Young adults in recent cohorts have been leaving the parental home earlier and marrying later now than they did several decades ago, resulting in an increased period of independent living. This Note, originally published in American Sociological Review, v. 51, no. 4, August 1986, explores the consequences of time spent in nonfamily living, using data from the National Longitudinal Surveys of Young Men and Young Women. The authors expect that experience in living away from home prior to marriage will cause young adults to change their attitudes, values, plans, and expectations, and move them away from a traditional family orientation. They find strong support for this hypothesis for young women; those who lived independently became more likely to plan for employment, lowered their expected family size, became more accepting of employment of mothers, and more nontraditional on sex roles in the family than those who lived with their parents. Non-family living had much weaker effects on young men in the few tests that could be performed for them. The Note also addresses the conditions under which living away increases individualism, and discusses the implications of these findings.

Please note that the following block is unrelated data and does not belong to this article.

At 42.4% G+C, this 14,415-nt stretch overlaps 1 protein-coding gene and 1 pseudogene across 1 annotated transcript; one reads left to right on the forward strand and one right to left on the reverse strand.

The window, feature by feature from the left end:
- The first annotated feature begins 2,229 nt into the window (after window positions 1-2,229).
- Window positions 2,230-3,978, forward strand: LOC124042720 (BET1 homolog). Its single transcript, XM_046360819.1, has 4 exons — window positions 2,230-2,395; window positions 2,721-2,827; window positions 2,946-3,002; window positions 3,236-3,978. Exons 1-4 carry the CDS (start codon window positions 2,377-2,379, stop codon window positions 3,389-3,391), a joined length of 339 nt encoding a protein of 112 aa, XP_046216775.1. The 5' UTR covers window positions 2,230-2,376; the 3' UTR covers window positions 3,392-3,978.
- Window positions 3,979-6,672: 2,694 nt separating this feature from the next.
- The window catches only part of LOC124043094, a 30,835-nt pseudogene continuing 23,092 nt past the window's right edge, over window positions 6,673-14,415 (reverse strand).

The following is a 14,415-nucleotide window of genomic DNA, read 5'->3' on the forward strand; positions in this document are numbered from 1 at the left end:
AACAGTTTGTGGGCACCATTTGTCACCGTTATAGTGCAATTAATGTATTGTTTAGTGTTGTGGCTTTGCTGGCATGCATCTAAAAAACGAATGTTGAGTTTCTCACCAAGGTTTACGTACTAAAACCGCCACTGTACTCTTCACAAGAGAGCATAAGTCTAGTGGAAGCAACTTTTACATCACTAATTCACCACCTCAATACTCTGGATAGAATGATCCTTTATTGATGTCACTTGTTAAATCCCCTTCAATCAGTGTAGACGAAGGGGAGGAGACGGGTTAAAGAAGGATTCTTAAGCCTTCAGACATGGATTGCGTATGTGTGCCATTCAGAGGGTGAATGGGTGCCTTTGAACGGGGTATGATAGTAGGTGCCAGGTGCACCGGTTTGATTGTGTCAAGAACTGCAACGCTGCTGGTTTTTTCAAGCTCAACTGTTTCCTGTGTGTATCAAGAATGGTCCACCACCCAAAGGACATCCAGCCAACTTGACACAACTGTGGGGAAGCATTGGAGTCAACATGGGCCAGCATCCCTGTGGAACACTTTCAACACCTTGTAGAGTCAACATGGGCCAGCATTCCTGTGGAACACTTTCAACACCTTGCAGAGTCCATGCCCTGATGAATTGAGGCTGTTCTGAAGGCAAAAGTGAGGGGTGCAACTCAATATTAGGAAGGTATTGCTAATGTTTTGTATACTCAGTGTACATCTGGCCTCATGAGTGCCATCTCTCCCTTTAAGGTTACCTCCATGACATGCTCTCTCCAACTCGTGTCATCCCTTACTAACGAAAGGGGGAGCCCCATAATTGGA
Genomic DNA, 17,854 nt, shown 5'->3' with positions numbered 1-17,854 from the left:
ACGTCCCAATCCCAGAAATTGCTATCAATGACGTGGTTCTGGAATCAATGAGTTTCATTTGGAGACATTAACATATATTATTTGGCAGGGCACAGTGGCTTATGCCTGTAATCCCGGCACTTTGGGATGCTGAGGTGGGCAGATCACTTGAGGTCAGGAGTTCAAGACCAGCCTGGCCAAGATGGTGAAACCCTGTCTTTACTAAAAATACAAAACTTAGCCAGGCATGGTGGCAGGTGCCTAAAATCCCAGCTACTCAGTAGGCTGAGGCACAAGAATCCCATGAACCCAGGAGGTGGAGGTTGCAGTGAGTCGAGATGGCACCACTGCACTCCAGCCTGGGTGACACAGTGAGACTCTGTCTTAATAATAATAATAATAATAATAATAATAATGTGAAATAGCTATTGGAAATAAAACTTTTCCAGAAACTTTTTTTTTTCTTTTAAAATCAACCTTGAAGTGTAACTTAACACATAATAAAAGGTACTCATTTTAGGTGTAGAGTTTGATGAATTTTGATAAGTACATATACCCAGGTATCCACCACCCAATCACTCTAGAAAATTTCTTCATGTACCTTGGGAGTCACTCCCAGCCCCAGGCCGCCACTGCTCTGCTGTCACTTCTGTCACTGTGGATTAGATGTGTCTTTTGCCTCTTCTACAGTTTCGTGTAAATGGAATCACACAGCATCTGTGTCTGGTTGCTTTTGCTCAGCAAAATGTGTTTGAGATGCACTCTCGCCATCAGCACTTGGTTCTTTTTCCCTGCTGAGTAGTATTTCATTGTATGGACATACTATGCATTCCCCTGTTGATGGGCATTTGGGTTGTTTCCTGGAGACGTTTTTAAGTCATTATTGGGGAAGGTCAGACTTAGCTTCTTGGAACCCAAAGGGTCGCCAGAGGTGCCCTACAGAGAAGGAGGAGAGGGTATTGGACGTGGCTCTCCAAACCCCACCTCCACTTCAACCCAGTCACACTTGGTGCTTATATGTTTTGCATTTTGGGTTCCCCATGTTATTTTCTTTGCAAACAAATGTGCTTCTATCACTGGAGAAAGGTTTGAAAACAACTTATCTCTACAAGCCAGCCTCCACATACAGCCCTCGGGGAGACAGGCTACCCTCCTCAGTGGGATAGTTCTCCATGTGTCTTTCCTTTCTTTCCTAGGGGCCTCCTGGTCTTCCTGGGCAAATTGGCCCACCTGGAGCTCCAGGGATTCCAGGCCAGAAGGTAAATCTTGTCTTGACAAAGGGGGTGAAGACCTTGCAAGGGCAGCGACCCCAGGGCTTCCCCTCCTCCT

This report is part of the RAND Corporation Note series. The note was a product of the RAND Corporation from 1979 to 1993 that reported other outputs of sponsored research for general distribution.
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